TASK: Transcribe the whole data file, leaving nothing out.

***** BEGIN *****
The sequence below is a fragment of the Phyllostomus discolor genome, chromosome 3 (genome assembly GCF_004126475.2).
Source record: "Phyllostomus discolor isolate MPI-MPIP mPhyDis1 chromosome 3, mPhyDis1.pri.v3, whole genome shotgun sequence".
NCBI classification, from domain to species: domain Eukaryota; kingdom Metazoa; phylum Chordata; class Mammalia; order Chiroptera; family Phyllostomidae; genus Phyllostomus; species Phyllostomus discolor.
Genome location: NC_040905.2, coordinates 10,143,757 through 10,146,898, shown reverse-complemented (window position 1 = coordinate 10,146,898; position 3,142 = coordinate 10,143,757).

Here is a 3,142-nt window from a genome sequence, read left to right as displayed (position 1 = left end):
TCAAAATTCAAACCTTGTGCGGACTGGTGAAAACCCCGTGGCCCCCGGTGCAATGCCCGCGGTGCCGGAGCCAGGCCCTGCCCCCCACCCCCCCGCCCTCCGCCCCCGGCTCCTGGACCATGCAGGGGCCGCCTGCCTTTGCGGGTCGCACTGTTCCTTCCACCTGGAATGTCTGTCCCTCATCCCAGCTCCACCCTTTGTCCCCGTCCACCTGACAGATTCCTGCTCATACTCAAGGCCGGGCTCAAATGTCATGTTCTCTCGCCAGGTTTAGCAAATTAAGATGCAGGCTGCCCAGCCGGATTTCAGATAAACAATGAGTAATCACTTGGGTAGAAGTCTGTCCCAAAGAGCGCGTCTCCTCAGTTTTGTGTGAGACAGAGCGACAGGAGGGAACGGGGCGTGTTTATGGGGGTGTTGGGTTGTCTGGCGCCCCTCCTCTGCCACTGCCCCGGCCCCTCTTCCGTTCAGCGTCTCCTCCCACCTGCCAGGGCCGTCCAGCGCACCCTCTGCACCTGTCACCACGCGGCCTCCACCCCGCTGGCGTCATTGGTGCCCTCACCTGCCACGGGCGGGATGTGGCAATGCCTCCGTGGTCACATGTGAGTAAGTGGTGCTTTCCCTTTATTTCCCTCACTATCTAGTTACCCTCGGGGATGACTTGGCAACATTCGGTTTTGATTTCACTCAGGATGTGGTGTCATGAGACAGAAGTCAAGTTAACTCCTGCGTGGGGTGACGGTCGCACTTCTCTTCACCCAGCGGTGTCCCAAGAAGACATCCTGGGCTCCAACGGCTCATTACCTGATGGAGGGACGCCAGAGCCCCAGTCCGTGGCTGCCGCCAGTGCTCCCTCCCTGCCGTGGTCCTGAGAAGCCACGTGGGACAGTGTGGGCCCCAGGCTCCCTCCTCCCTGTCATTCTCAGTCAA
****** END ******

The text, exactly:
The sequence below is a fragment of the Phyllostomus discolor genome, chromosome 3 (genome assembly GCF_004126475.2).
Source record: "Phyllostomus discolor isolate MPI-MPIP mPhyDis1 chromosome 3, mPhyDis1.pri.v3, whole genome shotgun sequence".
NCBI classification, from domain to species: domain Eukaryota; kingdom Metazoa; phylum Chordata; class Mammalia; order Chiroptera; family Phyllostomidae; genus Phyllostomus; species Phyllostomus discolor.
Genome location: NC_040905.2, coordinates 10,143,757 through 10,146,898, shown reverse-complemented (window position 1 = coordinate 10,146,898; position 3,142 = coordinate 10,143,757).

Here is a 3,142-nt window from a genome sequence, read left to right as displayed (position 1 = left end):
TCAAAATTCAAACCTTGTGCGGACTGGTGAAAACCCCGTGGCCCCCGGTGCAATGCCCGCGGTGCCGGAGCCAGGCCCTGCCCCCCACCCCCCCGCCCTCCGCCCCCGGCTCCTGGACCATGCAGGGGCCGCCTGCCTTTGCGGGTCGCACTGTTCCTTCCACCTGGAATGTCTGTCCCTCATCCCAGCTCCACCCTTTGTCCCCGTCCACCTGACAGATTCCTGCTCATACTCAAGGCCGGGCTCAAATGTCATGTTCTCTCGCCAGGTTTAGCAAATTAAGATGCAGGCTGCCCAGCCGGATTTCAGATAAACAATGAGTAATCACTTGGGTAGAAGTCTGTCCCAAAGAGCGCGTCTCCTCAGTTTTGTGTGAGACAGAGCGACAGGAGGGAACGGGGCGTGTTTATGGGGGTGTTGGGTTGTCTGGCGCCCCTCCTCTGCCACTGCCCCGGCCCCTCTTCCGTTCAGCGTCTCCTCCCACCTGCCAGGGCCGTCCAGCGCACCCTCTGCACCTGTCACCACGCGGCCTCCACCCCGCTGGCGTCATTGGTGCCCTCACCTGCCACGGGCGGGATGTGGCAATGCCTCCGTGGTCACATGTGAGTAAGTGGTGCTTTCCCTTTATTTCCCTCACTATCTAGTTACCCTCGGGGATGACTTGGCAACATTCGGTTTTGATTTCACTCAGGATGTGGTGTCATGAGACAGAAGTCAAGTTAACTCCTGCGTGGGGTGACGGTCGCACTTCTCTTCACCCAGCGGTGTCCCAAGAAGACATCCTGGGCTCCAACGGCTCATTACCTGATGGAGGGACGCCAGAGCCCCAGTCCGTGGCTGCCGCCAGTGCTCCCTCCCTGCCGTGGTCCTGAGAAGCCACGTGGGACAGTGTGGGCCCCAGGCTCCCTCCTCCCTGTCATTCTCAGTCAA